Victim Blaming and Charlie Hebdo

Victim Blaming and Charlie Hebdo January 8, 2015

In the aftermath of the shooting at Charlie Hebdo, there’s been grief, outrage, an outpouring of new art about the event, and replication after replication of old pieces from the magazine itself. If the goal of the terrorists was to silence the magazine, it is pretty obvious by now that they’ve instead canonized it. No matter what the content of the material, the more vehemently it is censored, the more it will get around.

Intermingled with outrage and grief I’ve read criticism of the magazine itself as well as implications leaning toward public offense and eventual consequences. The grief and outrage I understand. Men were killed because their drawings offended people violent enough to respond with deadly force. Blasphemy laws achieve the same purpose with less fanfare in other countries, but this was different, because this happened in France. This happened in a place that is supposed to be governed with some sense of law and justice, not in a place ruled by a tyrannical theocracy.

Innocent people in Islamic countries die as a result of violent and oppressive dogma. Existing as an open non-believer is basically a death sentence in those places. But things like that aren’t supposed to happen in Europe and the United States. In the western world, we have wifi, gender equality (*cough*), and the right to offend whoever we like with our words and drawings without fear of violent repercussion. So when people from another culture try to bend our will to their rules, we buck up, and rightly so.

But what about racism? Charlie Hebdo wasn’t just publishing drawings of rainbows and mapping out the route to a multicultural Neverland. Although it mocked religion, it often used caricatures of Muslims to do it. I decided to look into these claims of racism and found that, well, yes…some of their cartoons were pretty racist and could have been seen as oppressive to an already marginalized Muslim population trying to carve out a living in France. The illustrations were designed to offend, and offend they did. Does that mean the creators of those cartoons deserved to die? Of course not.

Of course not, many people have said. Conservative critics of the magazine claim outright that the deeply offensive nature of it welcomed violent destruction. Liberal critics speak of racism. Did it warrant killings? No, no…it really didn’t, because we shouldn’t kill people for drawings. Of course we shouldn’t encourage that kind of barbarism. And then it goes a little something like this:

“But…”

“Well…”

“Maybe, they should be more aware of the message they are sending, especially with such a widely viewed platform. If they hadn’t been so darn offensive so many times, maybe they would still be alive today. Perhaps, probably, if they had put more thought into what they decided to publish, such violent people would be less incensed and less inclined to, admittedly, do something they shouldn’t do, but still. Maybe they were kind of asking for it. They didn’t deserve it. Definitely not. But if they could have just modified their means of expression just the tiniest bit…did I say they didn’t deserve it…maybe those terrible men, and they are terrible of course, wouldn’t have shot them.”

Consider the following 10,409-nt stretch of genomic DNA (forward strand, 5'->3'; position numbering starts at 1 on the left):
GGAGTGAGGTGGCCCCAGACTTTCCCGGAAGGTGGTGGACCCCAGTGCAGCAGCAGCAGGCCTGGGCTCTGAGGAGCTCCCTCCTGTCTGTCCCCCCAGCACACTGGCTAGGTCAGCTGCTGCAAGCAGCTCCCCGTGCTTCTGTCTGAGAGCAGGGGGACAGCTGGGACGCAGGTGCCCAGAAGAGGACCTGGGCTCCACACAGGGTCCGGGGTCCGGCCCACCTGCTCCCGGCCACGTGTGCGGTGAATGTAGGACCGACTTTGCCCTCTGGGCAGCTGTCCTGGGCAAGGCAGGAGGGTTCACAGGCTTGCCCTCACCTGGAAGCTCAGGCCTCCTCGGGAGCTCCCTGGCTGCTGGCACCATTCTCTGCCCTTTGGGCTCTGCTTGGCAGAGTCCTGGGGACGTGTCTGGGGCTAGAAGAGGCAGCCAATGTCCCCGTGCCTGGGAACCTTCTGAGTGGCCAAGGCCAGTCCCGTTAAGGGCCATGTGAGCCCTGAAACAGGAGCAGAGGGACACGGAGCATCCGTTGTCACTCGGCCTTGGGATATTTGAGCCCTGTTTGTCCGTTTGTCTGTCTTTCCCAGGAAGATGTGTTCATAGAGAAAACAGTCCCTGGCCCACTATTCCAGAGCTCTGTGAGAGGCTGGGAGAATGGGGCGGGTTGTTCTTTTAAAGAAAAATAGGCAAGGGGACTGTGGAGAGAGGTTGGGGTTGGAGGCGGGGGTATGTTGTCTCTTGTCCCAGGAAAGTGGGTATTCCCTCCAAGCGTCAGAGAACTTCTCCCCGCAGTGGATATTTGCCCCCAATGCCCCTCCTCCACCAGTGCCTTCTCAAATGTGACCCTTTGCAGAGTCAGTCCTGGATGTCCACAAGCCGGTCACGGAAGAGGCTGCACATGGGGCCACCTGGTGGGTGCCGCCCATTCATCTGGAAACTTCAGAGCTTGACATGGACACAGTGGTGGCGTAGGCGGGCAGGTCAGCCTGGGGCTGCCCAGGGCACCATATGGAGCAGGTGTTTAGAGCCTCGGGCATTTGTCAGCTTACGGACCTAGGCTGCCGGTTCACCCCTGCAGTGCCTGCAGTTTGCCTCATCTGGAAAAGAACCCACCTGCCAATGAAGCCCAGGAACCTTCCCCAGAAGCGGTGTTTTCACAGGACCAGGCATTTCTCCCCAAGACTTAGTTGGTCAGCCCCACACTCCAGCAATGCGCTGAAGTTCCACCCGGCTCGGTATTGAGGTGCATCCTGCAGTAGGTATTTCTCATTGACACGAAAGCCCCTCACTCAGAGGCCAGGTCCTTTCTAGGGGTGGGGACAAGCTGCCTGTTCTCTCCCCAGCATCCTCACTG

Sure, the victims were white men and some of their work was oppressive to Muslims. It wasn’t just offensive, but oppressive, and there is a difference. They’ve been criticized for adding fuel to racism against people that have immigrated from the Middle East, whether they are Muslim or not, and it is justified criticism. When I saw claims of “racism”, I didn’t quite understand and had to do some research of my own to really get it. Is a drawing of Muhammad racist? No. It is blasphemous, and as far as I’m concerned, blasphemy is an idea that should be challenged until we’re all blue in the face. Are exaggerated drawings of stereotypical Muslims racist? Yes. See the difference? We can attack the dogma without adding extra stigma to being brown in a predominantly white culture.

All that being said, it is entirely possible to criticize the art of Charlie Hebdo without resorting to victim blaming. Those men did not deserve to die at all. They weren’t asking for it, and their ability to speak freely, even if what they have to say is objectionable, is incredibly important. To even flirt with the idea that their willingness to offend in any way justifies their demise is abhorrent, and you can’t get away with concessions that terrorists are terrible if it leads to “maybe we shouldn’t piss them off”. To me, this is similar to relishing the thought of prison rape. Rape is bad. No one deserves it, and the mentality of “but maybe if they were better people, bad things wouldn’t happen” takes us down the same dark alley of inebriated women wearing short skirts and would-be criminals wearing hoodies.

It is very important that the criticism of Charlie Hebdo remain entirely separate from musings over the death of its creators. There are certain things that we can’t afford to justify if we are to achieve a better society. The issues of racism, terrorism, and religious extremism are no closer to being solved if we don’t address each concisely and with purpose. You don’t have to use hashtags like #JesuisCharlie, if you don’t like the publication or find its content problematic, but that criticism must stand on its own if it’s to stand at all. The “but maybe” inherent in so many implied justifications for terrorism, even generously laden with allowances for how unfortunate and horrific it all must be for those involved, erodes the validity of the criticism and makes room for terrible people to do terrible things.


Browse Our Archives